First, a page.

This paper is about octopus dofleni, which is a bottom-dwelling octopus that lives on coasts of the pacific ocean, from Northern Japan to California. This essay will provide a brief overview of its life, habits and other characteristics of this, intelligent and creative invertebrate and member of the Octopodidae family.
The life of the pacific giant may begin at any time of the year. The mating season however tends to peak in the month of December, with most of their eggs being laid in April and May.
Octopuses reproduction is sexual and takes place in the somewhat shallow depths of 25 -100m and can last hours. The fertilization process begins with the male octopus, he uses his third right tentacle which has no suckers but a modified structure known as the hectocotylus to pass spermatophore from within his mantle cavity into the the mantle cavity of the female, also known as the oviduct.
Male octopuses may mate with more than one female in their lifetime and females tend have a preference of larger males for their mates. While the female lives until the eggs have time to hatch, the male dies only a few months after breeding.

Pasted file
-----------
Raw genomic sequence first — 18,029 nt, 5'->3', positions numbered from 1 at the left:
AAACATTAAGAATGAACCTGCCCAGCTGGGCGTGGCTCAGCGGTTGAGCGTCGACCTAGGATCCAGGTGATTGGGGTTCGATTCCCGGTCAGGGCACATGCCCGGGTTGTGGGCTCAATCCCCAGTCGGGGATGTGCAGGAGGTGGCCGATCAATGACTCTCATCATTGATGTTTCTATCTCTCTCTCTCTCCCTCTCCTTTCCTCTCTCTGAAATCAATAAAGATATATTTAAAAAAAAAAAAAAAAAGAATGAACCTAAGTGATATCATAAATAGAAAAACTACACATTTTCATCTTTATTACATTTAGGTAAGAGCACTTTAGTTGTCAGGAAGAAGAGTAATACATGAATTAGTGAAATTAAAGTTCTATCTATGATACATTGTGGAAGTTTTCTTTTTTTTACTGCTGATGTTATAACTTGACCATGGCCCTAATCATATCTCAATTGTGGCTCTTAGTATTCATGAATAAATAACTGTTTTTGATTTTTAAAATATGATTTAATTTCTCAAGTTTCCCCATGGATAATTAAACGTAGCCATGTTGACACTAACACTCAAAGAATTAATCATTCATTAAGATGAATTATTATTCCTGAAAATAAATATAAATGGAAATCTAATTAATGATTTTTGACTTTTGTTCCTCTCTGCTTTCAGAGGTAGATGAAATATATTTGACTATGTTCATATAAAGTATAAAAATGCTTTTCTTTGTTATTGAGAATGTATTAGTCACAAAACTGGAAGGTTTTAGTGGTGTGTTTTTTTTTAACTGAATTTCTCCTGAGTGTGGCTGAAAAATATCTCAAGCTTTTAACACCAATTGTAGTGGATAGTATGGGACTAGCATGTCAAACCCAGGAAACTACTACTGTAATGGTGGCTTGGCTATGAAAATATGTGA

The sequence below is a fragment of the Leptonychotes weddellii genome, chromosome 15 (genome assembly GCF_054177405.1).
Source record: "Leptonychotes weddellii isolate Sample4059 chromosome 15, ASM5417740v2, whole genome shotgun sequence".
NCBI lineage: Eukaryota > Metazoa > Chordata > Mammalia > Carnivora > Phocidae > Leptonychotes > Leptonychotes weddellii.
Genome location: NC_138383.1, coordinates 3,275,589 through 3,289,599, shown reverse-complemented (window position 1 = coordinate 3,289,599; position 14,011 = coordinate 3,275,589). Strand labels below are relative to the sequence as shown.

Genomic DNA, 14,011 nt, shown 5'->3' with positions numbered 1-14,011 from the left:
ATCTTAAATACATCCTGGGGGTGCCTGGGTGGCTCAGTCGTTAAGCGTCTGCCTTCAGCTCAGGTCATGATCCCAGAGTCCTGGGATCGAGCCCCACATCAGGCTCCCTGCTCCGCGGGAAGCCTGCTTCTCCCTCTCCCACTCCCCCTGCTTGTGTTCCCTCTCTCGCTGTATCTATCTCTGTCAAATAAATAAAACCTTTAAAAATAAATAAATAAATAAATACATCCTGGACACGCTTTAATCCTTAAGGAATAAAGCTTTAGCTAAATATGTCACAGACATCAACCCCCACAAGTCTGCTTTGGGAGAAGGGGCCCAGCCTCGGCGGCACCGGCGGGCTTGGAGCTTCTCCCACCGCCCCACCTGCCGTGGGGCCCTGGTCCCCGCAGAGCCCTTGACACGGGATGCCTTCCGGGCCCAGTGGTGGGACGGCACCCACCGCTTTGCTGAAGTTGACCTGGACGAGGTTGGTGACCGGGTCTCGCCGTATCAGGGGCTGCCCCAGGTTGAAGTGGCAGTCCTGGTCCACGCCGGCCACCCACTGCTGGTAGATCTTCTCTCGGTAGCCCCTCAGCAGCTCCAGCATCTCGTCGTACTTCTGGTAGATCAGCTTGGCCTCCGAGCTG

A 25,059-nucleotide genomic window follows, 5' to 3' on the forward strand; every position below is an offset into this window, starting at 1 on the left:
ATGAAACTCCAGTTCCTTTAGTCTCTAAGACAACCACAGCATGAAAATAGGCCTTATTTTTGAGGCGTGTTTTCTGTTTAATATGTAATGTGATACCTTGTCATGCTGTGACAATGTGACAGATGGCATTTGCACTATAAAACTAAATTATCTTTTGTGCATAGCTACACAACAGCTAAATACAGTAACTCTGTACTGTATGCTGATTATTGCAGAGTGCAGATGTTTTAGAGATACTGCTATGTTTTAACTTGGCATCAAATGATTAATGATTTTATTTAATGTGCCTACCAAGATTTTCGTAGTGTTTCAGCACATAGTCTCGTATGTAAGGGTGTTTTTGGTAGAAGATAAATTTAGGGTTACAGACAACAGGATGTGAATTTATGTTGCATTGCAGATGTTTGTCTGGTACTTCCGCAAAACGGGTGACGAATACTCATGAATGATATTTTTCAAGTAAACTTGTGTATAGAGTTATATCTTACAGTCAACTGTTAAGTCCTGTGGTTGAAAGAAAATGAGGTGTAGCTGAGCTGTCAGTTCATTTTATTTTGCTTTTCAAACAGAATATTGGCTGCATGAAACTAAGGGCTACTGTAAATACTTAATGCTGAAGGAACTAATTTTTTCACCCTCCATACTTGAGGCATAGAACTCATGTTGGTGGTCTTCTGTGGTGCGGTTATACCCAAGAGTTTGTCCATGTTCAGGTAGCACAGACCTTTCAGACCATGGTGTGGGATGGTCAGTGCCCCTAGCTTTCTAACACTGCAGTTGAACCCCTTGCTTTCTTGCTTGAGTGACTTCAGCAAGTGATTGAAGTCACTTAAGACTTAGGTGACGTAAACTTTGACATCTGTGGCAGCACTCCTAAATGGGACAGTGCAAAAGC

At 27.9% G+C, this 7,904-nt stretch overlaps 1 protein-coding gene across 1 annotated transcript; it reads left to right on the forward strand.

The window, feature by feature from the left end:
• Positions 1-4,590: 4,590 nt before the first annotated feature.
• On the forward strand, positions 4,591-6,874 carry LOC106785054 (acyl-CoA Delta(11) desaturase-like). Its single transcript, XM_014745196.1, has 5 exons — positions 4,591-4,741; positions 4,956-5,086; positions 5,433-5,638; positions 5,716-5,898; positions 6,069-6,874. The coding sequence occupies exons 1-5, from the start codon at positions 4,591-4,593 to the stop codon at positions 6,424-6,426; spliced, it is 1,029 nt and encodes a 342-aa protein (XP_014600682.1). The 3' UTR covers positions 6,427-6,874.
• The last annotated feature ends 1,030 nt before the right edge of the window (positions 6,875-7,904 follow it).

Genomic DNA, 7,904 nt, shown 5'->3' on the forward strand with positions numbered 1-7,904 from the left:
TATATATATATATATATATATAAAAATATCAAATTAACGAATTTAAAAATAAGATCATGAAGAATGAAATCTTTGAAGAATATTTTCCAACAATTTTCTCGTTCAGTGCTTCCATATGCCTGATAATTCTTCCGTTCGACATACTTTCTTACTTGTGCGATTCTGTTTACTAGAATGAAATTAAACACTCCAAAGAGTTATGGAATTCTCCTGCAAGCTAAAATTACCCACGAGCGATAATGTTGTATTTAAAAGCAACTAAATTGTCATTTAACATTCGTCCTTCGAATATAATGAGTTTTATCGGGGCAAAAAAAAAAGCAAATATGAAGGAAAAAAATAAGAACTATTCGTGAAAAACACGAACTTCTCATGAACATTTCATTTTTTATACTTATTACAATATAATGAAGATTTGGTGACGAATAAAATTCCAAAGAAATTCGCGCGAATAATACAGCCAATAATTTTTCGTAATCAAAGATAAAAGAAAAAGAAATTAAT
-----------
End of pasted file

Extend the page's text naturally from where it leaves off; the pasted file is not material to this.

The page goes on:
After being fertilized the female will close herself off in a den here she will lay anywhere between 20,000 and 100,000 eggs over a span of 2-3 weeks. Incubation can take from six to eight months. During this time the female octopus will take to cleaning algae and bacteria off the eggs as well as blowing water at them to keep a steady supply of oxygen. After the eggs hatch, the mother clears an opening in the den for her young to swim up to the surface of the ocean.
After hatching the octopus larva become much like plankton, drifting along the surface of the ocean feeding on particles of dead food from other larger animals. This stage lasts 30-90 days at which point the octopus descends to the bottom of the ocean where it will spend the rest of its life. The Pacific giant